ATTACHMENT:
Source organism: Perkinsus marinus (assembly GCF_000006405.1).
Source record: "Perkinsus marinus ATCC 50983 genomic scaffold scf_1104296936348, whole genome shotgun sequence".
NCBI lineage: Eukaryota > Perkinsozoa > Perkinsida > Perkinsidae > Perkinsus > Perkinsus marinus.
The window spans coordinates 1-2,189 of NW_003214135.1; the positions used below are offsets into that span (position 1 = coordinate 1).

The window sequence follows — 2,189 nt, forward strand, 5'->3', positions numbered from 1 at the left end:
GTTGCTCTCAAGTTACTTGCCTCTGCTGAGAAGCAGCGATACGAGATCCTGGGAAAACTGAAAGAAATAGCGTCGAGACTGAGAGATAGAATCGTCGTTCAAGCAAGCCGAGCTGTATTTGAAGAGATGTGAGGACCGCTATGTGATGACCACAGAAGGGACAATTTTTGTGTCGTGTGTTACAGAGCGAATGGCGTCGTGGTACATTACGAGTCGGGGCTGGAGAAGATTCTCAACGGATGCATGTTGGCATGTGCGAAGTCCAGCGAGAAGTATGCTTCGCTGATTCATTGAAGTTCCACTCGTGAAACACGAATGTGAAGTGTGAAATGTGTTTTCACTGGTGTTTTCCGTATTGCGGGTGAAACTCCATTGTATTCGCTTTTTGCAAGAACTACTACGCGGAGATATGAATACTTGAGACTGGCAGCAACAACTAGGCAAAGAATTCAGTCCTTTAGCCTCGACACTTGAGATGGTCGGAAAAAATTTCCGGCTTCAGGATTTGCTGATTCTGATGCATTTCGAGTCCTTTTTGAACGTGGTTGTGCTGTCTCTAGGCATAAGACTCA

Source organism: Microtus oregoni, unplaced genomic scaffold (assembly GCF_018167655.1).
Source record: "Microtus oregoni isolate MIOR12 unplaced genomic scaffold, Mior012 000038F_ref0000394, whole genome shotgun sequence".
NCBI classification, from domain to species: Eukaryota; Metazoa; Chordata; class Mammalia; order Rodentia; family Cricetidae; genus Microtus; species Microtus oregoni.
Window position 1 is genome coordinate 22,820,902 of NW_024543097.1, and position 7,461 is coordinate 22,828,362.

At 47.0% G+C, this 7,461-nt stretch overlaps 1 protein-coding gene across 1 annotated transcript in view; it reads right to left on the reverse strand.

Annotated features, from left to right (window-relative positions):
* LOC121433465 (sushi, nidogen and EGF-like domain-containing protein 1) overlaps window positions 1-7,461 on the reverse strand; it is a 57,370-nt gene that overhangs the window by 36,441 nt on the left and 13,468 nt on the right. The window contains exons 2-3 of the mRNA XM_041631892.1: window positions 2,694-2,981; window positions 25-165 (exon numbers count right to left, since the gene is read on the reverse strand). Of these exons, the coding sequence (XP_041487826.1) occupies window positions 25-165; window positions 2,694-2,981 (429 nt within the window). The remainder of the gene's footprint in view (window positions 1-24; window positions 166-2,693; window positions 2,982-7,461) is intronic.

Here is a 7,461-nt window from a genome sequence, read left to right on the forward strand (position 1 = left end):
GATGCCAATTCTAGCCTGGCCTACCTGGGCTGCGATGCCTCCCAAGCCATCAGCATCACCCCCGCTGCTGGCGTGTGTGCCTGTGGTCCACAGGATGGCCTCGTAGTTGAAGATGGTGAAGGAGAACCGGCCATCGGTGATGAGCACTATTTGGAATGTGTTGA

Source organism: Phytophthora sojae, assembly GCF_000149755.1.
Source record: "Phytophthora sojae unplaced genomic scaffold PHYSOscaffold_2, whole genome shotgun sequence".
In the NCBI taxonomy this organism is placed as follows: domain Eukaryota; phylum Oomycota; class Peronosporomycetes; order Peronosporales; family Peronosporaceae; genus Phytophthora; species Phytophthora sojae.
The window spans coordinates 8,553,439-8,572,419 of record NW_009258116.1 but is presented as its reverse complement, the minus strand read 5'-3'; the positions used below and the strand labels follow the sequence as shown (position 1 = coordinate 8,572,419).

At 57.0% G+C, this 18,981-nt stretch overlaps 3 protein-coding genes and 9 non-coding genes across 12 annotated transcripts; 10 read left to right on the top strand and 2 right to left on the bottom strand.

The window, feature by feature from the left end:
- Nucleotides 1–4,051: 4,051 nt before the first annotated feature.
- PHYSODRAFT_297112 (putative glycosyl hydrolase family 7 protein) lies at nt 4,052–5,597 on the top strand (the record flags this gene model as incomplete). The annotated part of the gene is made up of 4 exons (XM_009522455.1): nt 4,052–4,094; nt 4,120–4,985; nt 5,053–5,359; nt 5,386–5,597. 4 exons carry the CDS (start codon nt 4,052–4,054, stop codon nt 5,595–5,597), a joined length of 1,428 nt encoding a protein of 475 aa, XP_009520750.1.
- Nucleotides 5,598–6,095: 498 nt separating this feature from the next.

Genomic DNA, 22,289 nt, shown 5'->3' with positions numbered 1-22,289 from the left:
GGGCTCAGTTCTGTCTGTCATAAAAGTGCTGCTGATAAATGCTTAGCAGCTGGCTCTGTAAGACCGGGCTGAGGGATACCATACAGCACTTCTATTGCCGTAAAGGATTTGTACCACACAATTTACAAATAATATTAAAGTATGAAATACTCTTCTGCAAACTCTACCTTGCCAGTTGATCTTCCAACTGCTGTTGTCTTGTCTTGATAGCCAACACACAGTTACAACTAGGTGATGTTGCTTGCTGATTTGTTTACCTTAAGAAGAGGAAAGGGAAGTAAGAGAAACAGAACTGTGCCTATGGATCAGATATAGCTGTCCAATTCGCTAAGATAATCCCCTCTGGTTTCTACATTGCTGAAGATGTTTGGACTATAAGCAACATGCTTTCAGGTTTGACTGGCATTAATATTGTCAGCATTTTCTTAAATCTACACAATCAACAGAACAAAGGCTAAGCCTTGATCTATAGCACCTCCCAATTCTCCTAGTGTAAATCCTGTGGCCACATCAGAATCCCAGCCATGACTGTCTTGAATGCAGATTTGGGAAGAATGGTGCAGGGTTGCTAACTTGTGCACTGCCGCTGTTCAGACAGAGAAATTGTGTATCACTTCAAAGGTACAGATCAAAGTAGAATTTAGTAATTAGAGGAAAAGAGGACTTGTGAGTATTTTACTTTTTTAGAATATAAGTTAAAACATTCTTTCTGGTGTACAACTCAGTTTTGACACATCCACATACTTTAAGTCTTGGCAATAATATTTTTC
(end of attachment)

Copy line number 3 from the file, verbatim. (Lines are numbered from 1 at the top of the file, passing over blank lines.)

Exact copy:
NCBI lineage: Eukaryota > Perkinsozoa > Perkinsida > Perkinsidae > Perkinsus > Perkinsus marinus.